Few U.S. health IT professionals are unaware of the upcoming mandated transition to the International Statistical...
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Classification of Diseases and Related Health Problems, 10th Edition, or ICD-10.
Those who have begun making the transition to ICD-10 codes for diagnoses and billing remain in the minority, however, even with an Oct. 1, 2013, deadline for making the switch. Progress on upgrading to version 5010 of the Health Insurance Portability and Accountability Act (HIPAA) electronic transaction standards, which must happen by Jan. 1, 2012 has been equally slow.
According to a survey on ICD-10 implementation and version 5010 compliance that was released last summer by the Healthcare Information and Management Systems Society (HIMSS), roughly one-third of providers had no plans to implement an ICD-10 or version 5010 project by the end of last year.
"The issue they're facing is that there are many things to do," said Jim Daley, the director of information security risk and compliance for BlueCross BlueShield of South Carolina, and the chairman-elect of the Workgroup for Electronic Data Interchange (WEDI), a nonprofit organization advising the federal government on improving administrative efficiency in health care.
The HIMSS survey suggested that conclusion as well: Projects related to other federal and state regulations -- namely, HIPAA compliance, the meaningful use of electronic health record, or EHR technology and other clinical application upgrades -- were getting in the way of ICD-10 and version 5010 projects, respondents said.
For that reason, WEDI and the North Carolina Healthcare Information and Communications Alliance Inc. -- whose joint ICD-10 timeline initially set January 2009 as the target project start date -- had to update their ICD-10 implementation timeline in December. The new timeline set August 2010 as the target project start date. Even with that revision, the process still has been truncated by 19 months.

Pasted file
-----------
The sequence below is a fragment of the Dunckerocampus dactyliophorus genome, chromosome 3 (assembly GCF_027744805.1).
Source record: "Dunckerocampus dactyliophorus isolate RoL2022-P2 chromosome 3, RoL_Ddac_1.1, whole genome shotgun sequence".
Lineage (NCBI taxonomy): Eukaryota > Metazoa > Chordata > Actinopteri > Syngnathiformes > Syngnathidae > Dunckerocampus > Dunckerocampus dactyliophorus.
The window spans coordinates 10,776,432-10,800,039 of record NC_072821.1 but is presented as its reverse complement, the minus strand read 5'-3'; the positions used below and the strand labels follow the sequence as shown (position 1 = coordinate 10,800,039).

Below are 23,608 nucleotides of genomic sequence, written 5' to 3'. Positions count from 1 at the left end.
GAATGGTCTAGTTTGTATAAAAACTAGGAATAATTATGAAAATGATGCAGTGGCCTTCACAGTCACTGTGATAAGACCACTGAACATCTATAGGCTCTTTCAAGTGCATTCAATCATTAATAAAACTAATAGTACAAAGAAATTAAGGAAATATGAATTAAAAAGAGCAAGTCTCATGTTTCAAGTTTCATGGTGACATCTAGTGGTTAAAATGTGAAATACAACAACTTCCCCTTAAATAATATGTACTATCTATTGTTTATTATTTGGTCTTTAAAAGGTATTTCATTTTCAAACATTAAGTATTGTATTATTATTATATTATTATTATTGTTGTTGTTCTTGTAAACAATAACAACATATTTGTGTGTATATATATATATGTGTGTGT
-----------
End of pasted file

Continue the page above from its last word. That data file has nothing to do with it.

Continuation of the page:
Providers shouldn't jump right in, however. The inaugural step should be education, Daley said. "Understand what the requirements are," he added. "If you don't understand what you're supposed to be doing, it's going to be very difficult."
Understand what the requirements are. If you don't understand what you're supposed to be doing, it's going to be very difficult
Jim Daley, chairman-elect, Workgroup for Electronic Data Interchange
After that, providers should conduct a "very thorough impact assessment" that identifies both the IT and procedural work elements that must be upgraded to achieve ICD-10 compliance, Daley said. "It really helps to formulate a work plan."
Other key considerations include budgeting -- especially for larger organizations, which will need more than one budget cycle to complete ICD-10 implementation -- and testing, Daley said. Testing represents a key differentiation between ICD-10 and HIPAA version 5010. Thanks to HIPAA version 4010, organizations should be familiar with testing the electronic transaction process.
On the other hand, "ICD-10 is completely different. You need to test thoroughly, and it will be a significant effort," Daley said. "[Providers] need to know how they will be handling it internally and also how to bring information back into the system from the payers."
At the HIMSS 2011 conference and exhibition in Orlando, Daley will lead one of several educational sessions that will help providers gauge their readiness for the ICD-10 implementation.
In addition, WEDI is one of several organizations sponsoring GetReady5010, a site that currently includes several webinars about managing the HIPAA version 5010 transition, Daley said. It soon will offer resources to help providers test their connections with payers, clearinghouses and the Centers for Medicare & Medicaid Services, he said.
"There's a lot of information available," Daley said, adding that it's a matter of addressing the question: "How do you do your best to make it available to everyone and know where to turn?"
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